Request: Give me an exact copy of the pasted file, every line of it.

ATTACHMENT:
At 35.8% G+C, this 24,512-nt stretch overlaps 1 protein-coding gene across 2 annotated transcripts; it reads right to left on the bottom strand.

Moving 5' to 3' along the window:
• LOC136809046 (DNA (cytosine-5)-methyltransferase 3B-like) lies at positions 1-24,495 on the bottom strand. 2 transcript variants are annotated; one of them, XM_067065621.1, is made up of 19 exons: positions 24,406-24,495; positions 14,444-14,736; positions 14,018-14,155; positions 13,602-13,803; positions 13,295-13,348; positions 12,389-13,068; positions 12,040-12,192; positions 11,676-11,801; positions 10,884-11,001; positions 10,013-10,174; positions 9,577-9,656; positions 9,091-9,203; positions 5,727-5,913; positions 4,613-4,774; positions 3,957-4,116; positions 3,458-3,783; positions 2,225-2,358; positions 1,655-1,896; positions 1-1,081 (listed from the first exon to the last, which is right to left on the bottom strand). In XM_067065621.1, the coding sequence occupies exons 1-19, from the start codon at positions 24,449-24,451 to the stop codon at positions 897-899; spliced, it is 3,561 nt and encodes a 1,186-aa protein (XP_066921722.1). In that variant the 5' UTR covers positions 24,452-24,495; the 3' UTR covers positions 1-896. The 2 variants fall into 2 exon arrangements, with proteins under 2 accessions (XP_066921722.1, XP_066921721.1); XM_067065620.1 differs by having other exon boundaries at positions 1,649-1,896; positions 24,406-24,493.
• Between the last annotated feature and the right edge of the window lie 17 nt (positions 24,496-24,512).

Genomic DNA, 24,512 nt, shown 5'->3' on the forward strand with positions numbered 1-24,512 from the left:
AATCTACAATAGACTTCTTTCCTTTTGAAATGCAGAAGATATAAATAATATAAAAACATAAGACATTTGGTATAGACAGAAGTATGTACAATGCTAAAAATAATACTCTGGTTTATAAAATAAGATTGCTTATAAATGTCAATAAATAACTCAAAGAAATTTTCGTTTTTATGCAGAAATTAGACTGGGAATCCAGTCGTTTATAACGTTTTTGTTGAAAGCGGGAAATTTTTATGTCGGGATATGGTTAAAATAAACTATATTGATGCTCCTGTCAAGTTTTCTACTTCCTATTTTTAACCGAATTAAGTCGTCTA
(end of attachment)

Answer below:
At 35.8% G+C, this 24,512-nt stretch overlaps 1 protein-coding gene across 2 annotated transcripts; it reads right to left on the bottom strand.

Moving 5' to 3' along the window:
• LOC136809046 (DNA (cytosine-5)-methyltransferase 3B-like) lies at positions 1-24,495 on the bottom strand. 2 transcript variants are annotated; one of them, XM_067065621.1, is made up of 19 exons: positions 24,406-24,495; positions 14,444-14,736; positions 14,018-14,155; positions 13,602-13,803; positions 13,295-13,348; positions 12,389-13,068; positions 12,040-12,192; positions 11,676-11,801; positions 10,884-11,001; positions 10,013-10,174; positions 9,577-9,656; positions 9,091-9,203; positions 5,727-5,913; positions 4,613-4,774; positions 3,957-4,116; positions 3,458-3,783; positions 2,225-2,358; positions 1,655-1,896; positions 1-1,081 (listed from the first exon to the last, which is right to left on the bottom strand). In XM_067065621.1, the coding sequence occupies exons 1-19, from the start codon at positions 24,449-24,451 to the stop codon at positions 897-899; spliced, it is 3,561 nt and encodes a 1,186-aa protein (XP_066921722.1). In that variant the 5' UTR covers positions 24,452-24,495; the 3' UTR covers positions 1-896. The 2 variants fall into 2 exon arrangements, with proteins under 2 accessions (XP_066921722.1, XP_066921721.1); XM_067065620.1 differs by having other exon boundaries at positions 1,649-1,896; positions 24,406-24,493.
• Between the last annotated feature and the right edge of the window lie 17 nt (positions 24,496-24,512).

Genomic DNA, 24,512 nt, shown 5'->3' on the forward strand with positions numbered 1-24,512 from the left:
AATCTACAATAGACTTCTTTCCTTTTGAAATGCAGAAGATATAAATAATATAAAAACATAAGACATTTGGTATAGACAGAAGTATGTACAATGCTAAAAATAATACTCTGGTTTATAAAATAAGATTGCTTATAAATGTCAATAAATAACTCAAAGAAATTTTCGTTTTTATGCAGAAATTAGACTGGGAATCCAGTCGTTTATAACGTTTTTGTTGAAAGCGGGAAATTTTTATGTCGGGATATGGTTAAAATAAACTATATTGATGCTCCTGTCAAGTTTTCTACTTCCTATTTTTAACCGAATTAAGTCGTCTA